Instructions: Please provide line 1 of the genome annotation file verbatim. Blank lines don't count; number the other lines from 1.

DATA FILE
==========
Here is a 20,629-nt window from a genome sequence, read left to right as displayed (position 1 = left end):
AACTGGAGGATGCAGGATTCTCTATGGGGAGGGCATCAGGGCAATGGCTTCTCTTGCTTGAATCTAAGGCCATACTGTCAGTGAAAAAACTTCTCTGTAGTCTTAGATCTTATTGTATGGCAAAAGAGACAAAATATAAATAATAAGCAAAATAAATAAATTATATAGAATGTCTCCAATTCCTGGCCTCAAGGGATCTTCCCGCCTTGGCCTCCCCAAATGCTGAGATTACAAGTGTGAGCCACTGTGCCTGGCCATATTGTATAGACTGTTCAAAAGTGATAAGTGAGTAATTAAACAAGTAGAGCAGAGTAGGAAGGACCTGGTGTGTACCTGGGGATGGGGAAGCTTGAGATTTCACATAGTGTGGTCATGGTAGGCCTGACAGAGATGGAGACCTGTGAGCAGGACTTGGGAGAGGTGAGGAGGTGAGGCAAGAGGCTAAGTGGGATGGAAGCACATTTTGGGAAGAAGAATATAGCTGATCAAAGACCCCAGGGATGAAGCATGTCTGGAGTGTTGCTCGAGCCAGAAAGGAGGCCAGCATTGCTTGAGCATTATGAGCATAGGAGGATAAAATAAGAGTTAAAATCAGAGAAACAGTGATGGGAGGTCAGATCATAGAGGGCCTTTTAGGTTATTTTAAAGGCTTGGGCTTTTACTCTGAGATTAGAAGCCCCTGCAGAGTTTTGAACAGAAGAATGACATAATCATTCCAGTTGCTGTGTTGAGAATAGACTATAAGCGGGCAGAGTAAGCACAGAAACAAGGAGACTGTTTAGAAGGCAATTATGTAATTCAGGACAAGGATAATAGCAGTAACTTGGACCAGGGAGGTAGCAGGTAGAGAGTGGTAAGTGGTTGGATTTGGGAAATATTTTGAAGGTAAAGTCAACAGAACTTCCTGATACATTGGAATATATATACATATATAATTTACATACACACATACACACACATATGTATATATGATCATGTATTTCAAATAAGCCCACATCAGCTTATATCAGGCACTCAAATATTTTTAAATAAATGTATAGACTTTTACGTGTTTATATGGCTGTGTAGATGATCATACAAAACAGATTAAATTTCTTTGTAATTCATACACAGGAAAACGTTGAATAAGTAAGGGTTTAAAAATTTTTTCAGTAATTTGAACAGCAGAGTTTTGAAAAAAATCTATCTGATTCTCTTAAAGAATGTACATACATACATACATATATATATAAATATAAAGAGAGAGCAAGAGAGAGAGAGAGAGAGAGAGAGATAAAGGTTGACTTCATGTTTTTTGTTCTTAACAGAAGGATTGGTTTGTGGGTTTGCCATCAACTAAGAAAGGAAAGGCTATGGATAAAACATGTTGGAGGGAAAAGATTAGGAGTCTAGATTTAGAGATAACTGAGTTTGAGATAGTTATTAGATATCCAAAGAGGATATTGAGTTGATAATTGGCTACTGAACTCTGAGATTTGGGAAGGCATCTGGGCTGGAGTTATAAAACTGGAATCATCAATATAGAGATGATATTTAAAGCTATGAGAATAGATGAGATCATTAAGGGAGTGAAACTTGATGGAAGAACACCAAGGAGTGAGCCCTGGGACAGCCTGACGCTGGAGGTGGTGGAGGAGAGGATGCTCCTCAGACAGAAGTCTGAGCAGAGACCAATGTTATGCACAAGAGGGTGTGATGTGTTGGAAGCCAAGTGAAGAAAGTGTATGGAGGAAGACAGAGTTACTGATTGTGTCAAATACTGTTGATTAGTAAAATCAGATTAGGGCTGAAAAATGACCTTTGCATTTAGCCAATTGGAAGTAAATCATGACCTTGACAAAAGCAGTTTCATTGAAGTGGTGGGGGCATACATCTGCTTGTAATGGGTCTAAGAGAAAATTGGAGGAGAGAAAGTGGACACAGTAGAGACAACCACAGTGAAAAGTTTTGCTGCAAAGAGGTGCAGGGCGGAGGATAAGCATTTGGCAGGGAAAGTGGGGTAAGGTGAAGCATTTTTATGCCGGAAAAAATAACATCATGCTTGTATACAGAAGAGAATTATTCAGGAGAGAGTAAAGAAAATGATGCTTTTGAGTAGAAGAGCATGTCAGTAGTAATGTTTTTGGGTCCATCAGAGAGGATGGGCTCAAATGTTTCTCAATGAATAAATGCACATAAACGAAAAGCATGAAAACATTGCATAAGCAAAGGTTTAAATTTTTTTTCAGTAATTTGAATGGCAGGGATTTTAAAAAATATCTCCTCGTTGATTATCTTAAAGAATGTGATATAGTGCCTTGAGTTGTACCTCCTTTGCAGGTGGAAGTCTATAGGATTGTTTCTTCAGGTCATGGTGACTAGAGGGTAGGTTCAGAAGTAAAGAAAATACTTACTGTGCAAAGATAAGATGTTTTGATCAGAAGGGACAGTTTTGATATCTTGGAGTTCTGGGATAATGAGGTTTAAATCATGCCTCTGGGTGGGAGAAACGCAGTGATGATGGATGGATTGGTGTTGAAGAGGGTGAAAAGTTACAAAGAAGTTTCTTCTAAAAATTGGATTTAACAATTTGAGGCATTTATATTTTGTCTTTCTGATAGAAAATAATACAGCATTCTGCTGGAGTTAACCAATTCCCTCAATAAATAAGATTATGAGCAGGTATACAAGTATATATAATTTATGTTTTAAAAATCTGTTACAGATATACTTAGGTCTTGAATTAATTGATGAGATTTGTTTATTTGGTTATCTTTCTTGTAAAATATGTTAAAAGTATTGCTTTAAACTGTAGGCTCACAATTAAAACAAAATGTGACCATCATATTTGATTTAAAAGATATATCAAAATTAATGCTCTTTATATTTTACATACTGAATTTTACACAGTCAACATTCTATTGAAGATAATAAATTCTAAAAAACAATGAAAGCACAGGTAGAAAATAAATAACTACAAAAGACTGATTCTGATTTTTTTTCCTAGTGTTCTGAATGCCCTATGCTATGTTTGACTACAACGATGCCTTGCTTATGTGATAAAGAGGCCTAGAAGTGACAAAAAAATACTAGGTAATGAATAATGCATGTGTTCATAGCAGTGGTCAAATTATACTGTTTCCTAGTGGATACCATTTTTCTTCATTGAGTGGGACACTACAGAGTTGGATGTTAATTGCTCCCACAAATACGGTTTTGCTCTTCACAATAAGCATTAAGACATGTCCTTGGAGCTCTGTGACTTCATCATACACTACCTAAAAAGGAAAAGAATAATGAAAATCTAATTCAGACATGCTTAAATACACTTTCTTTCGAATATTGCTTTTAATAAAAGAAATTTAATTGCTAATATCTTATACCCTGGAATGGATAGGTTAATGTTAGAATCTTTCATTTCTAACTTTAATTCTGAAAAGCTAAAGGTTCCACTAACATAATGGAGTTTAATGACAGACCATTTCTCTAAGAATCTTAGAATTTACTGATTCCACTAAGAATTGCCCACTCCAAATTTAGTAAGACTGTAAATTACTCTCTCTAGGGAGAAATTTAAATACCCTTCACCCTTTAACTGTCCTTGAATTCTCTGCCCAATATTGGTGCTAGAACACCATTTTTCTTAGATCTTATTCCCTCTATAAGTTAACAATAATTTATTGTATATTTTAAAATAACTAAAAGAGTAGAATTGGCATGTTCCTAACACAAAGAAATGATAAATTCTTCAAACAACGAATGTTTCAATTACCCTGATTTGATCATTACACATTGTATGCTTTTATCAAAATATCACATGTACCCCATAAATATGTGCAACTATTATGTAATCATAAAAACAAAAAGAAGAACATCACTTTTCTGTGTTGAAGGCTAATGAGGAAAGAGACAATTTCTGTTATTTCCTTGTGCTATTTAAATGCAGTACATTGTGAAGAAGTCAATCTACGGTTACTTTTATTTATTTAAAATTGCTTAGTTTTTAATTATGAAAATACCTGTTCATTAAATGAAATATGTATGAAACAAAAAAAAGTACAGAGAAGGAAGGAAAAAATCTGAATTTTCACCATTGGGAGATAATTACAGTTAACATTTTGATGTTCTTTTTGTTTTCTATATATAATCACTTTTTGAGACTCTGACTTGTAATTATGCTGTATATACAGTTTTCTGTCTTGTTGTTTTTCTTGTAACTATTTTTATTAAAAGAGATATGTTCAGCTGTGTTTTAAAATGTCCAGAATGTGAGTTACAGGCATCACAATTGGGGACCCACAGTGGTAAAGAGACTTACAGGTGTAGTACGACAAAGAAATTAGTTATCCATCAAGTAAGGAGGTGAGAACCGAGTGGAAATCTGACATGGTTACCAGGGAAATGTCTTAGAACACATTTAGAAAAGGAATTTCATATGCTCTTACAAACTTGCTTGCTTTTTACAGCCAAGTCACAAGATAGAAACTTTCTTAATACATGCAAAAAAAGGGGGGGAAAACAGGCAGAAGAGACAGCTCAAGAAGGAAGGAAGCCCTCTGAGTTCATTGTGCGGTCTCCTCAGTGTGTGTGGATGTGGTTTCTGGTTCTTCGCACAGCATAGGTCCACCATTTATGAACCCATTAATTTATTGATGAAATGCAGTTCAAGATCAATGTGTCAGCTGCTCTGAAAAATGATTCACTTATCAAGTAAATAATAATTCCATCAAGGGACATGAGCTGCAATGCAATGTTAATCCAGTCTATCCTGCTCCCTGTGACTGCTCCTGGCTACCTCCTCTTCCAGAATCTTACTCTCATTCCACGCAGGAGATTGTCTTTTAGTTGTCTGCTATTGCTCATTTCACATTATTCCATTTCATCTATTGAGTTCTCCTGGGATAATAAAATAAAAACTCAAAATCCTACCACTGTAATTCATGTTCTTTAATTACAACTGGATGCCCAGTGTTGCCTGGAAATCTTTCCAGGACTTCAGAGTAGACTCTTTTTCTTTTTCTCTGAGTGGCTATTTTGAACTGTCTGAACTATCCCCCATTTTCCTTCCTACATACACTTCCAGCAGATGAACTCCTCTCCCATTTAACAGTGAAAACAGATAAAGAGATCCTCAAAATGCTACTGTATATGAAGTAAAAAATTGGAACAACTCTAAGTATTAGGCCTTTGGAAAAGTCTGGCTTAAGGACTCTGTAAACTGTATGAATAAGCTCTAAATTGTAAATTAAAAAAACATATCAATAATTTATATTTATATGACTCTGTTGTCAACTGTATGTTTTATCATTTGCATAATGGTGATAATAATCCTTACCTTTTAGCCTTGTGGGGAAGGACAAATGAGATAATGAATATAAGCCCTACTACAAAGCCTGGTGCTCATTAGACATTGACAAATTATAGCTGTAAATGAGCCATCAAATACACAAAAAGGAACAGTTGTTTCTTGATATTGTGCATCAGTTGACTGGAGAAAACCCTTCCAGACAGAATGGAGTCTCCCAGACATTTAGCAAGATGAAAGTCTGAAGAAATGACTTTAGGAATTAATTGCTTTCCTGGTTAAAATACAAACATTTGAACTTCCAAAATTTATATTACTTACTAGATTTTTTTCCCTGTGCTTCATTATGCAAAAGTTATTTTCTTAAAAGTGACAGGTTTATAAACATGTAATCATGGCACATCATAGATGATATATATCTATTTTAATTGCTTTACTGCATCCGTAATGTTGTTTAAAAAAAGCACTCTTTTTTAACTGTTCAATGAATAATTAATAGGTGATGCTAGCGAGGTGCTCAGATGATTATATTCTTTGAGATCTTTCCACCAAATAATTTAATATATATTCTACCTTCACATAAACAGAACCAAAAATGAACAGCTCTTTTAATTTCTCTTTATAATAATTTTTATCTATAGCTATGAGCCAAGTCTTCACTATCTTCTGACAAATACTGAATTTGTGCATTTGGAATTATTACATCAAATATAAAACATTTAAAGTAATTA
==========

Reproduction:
Here is a 20,629-nt window from a genome sequence, read left to right as displayed (position 1 = left end):